She batted her eyes and looked away, as if she was innocent. Where does a 1-yr-old learn to bat her eyes?
When she was two, she loved Moe from the Doodlebops. She always likes the comic relief characters. One night she was supposed to be in bed, asleep, but I heard noise coming from her room. I opened the door to find her standing in the middle of the room, her lights on, and in her hands, she held paper rolled into the shape of drum sticks. "I'm Moe," she said. But then she realized someone had caught her and scrambled back to bed.
I'll never forget that look on her face as she brandished her drumsticks. A year later, she still shows interest in drums. I have since caught her with a line up of pillows that she was using as drums as her sisters were playing their recorders.
Kaylee is now 3 years old and has only gotten more fiery. This last summer, I overheard a conversation between Kaylee and a neighborhood boy who was teasing her.
The boy: You're a baa-aaaby.
Kaylee: I am not a baby!
She was on her skates, scooting about on the side walk. When she got to where the boy was, she rounded on him.
I wasn't sure whether to scold her or cheer her on.
Lately it has been the adult way in which she speaks her mind or expresses herself. Sometimes it is the words or the inflection she uses that surprises.
Beggar's Night, I overheard this exchange:
Neighbor: That's a pretty dress.
Kaylee, throwing the words over her shoulder: I know. It is my Trick-or-Treat dress.
She paused for a moment, still not looking at the guy as she continues to her next house.
Kaylee: It's my Halloween dress, actually.
It was the word "actually" that got me. It was stated with such precision and poise. Where did this girl learn to talk like that?
Finally, here's an exchange between me and her on the drive to the gluten-free bakery that we visit weekly:
Kaylee: Mommy, look I have a bunny on my shoulder.
There is no bunny. hop. But I play along.
Me: Oh, a bunny. But where's Mikey?
Mikey is her invisible friend. She holds his hand when we walk around the park, and I've heard her having conversations with him. She's scolded me for sitting on him.
Kaylee, pointing to the floor of the van beside her chair: Oh, he's over here.
An hour later, we drove to church after finishing our meal.
Kaylee: Oh no, I forgot my bunny at the gluten-free place!
How do you forget to bring your imaginary friend? She wanted us to go back and get him.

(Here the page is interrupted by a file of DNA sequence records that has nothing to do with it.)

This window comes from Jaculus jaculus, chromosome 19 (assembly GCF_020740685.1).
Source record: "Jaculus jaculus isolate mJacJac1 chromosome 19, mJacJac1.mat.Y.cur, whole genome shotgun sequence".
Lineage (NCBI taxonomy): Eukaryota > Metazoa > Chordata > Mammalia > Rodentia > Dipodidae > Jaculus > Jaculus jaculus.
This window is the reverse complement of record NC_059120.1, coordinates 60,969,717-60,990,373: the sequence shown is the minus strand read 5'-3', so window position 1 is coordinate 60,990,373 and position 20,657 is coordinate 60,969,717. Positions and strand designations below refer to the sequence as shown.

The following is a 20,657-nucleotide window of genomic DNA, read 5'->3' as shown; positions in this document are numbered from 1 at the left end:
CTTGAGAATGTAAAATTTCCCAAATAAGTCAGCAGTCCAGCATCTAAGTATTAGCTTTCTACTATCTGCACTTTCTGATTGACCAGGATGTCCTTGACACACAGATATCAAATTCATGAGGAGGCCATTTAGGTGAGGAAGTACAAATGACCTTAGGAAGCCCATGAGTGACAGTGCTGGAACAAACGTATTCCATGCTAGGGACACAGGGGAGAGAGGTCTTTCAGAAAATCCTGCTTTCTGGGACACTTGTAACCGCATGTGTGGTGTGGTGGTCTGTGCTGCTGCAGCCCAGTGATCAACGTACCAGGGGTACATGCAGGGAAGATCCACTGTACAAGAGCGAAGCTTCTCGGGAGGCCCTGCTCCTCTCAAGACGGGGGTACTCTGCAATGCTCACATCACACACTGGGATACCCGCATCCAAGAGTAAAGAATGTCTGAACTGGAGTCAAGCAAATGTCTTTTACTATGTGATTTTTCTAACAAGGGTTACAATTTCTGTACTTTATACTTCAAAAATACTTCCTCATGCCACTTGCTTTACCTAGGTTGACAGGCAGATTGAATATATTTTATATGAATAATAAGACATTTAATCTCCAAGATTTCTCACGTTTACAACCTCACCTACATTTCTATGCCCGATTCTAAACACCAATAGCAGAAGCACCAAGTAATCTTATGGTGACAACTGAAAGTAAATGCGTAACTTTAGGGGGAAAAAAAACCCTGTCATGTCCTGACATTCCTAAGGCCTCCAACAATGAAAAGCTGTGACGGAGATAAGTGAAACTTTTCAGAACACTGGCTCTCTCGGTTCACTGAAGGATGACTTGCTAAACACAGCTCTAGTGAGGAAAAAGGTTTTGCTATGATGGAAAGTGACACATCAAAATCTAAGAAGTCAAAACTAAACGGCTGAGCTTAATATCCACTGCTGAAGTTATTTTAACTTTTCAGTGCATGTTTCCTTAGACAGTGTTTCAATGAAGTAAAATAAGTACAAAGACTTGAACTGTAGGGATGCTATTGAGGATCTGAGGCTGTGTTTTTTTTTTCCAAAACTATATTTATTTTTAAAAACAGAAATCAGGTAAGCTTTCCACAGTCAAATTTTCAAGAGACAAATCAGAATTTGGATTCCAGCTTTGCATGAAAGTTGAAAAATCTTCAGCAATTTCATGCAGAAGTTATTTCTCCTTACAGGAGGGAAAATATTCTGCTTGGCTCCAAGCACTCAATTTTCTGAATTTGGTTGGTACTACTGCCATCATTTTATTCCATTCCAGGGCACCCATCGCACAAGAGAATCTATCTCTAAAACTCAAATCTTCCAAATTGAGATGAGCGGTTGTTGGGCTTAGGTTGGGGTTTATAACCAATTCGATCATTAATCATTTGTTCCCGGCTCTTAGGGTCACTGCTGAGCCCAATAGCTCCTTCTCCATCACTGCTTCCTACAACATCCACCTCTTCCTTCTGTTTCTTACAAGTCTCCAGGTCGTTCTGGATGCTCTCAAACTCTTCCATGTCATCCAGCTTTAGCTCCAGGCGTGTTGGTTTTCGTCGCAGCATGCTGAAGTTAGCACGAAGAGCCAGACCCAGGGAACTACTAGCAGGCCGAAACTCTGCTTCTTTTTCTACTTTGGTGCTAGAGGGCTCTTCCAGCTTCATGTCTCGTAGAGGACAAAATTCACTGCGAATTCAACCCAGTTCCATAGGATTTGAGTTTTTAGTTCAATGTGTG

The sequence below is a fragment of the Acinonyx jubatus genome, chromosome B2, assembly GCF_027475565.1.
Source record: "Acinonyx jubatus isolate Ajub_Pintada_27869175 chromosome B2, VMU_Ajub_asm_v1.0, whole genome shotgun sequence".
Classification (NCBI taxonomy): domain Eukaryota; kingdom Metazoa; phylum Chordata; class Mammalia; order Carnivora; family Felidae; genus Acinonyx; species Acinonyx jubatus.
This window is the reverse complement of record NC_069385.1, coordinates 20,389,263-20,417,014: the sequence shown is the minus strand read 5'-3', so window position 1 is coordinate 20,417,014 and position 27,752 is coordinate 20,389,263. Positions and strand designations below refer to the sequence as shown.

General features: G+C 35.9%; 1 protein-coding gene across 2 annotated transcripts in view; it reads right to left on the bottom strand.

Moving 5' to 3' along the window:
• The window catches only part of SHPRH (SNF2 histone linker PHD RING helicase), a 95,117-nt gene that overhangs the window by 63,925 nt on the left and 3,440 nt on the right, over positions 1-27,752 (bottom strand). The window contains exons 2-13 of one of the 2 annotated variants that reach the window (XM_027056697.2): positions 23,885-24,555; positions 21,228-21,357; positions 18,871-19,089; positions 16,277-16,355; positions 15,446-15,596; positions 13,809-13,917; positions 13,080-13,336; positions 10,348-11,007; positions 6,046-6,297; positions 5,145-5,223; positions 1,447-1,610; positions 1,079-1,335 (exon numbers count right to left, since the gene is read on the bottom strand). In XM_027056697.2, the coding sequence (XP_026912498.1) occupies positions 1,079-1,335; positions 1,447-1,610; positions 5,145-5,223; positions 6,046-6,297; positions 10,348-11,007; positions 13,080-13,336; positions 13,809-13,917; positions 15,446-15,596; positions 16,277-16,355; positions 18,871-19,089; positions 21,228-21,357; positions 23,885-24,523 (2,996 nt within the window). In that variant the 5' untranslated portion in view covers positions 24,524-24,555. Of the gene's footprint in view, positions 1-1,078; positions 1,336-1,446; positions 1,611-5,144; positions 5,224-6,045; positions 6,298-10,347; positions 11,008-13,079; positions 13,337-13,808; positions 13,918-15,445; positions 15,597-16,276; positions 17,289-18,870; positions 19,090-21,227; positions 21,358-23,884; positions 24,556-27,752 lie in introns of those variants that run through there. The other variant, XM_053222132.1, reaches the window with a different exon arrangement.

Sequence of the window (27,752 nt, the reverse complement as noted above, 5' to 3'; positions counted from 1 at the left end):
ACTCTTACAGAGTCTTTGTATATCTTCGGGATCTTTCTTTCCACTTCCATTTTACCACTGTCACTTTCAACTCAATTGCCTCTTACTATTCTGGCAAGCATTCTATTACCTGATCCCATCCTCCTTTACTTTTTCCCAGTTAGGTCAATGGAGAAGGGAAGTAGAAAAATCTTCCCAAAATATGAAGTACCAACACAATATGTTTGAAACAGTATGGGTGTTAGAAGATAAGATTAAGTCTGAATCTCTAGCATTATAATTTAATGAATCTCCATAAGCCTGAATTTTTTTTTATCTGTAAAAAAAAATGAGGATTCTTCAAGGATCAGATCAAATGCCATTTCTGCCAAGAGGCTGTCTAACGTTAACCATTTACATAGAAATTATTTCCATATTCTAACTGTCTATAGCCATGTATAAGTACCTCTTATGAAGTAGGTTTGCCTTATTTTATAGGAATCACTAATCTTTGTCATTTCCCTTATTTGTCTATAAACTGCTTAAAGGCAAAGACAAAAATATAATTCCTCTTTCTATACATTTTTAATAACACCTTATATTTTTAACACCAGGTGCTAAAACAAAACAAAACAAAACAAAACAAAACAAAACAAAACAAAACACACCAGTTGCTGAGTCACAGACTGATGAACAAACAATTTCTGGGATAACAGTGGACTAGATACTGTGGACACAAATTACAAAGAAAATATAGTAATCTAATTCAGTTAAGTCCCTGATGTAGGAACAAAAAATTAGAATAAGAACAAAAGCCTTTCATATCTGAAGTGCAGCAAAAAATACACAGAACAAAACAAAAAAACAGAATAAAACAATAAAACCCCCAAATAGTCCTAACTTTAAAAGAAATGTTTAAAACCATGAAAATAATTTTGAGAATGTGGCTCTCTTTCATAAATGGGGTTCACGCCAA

#1. Create a unique heroine.
Many cliché heroines are one-dimensional: the lioness who needs help from nobody or the sack of useless that needs a clue or the nerdy girl who just needs a handsome jock to teach her how to be a lady or the ... [fill in the blank]
The truth is that people--male or female--are multi-dimensional. The lioness should have some hidden self-doubt, the sack of useless should have some hidden strength, and the nerd should have more to offer than what meets the eye. So design a character that is human, with strengths and flaws, desires and motivations, and a certain amount of grit.
Make her human.
I think I like seeing all kinds of heroines - there are hard ass bitches, and weak helpless creatures, and bossy mommys and ignorant aunties in this world and they all need some attention to give a well round world view.
#2. Avoid the feminist soapbox.
With the rise of the feminist movement, many authors write heroines that dance circles around the men. Where the hero fails, the girl steps in and saves the day. That's a bit unrealistic, don't you think?
Men and women make a great team, balance each other out very well. A truly strong woman doesn't need to prove it and isn't afraid to show weakness. There's nothing wrong with accepting help.
Strength and courage do not always roar like lions.
#3. Embrace the femininity of your heroine.
I've known so many women who run from their femininty, preferring to be men. But a good heroine has stage presence, a certain charisma that makes them jump from the page, just as an actress with her feminine appeal makes the movie worth watching.
Feminine means remembering you are a woman and there is strength in that alone.
"Did you write that?"
"Yes, of course." Why would I have sent it to him otherwise?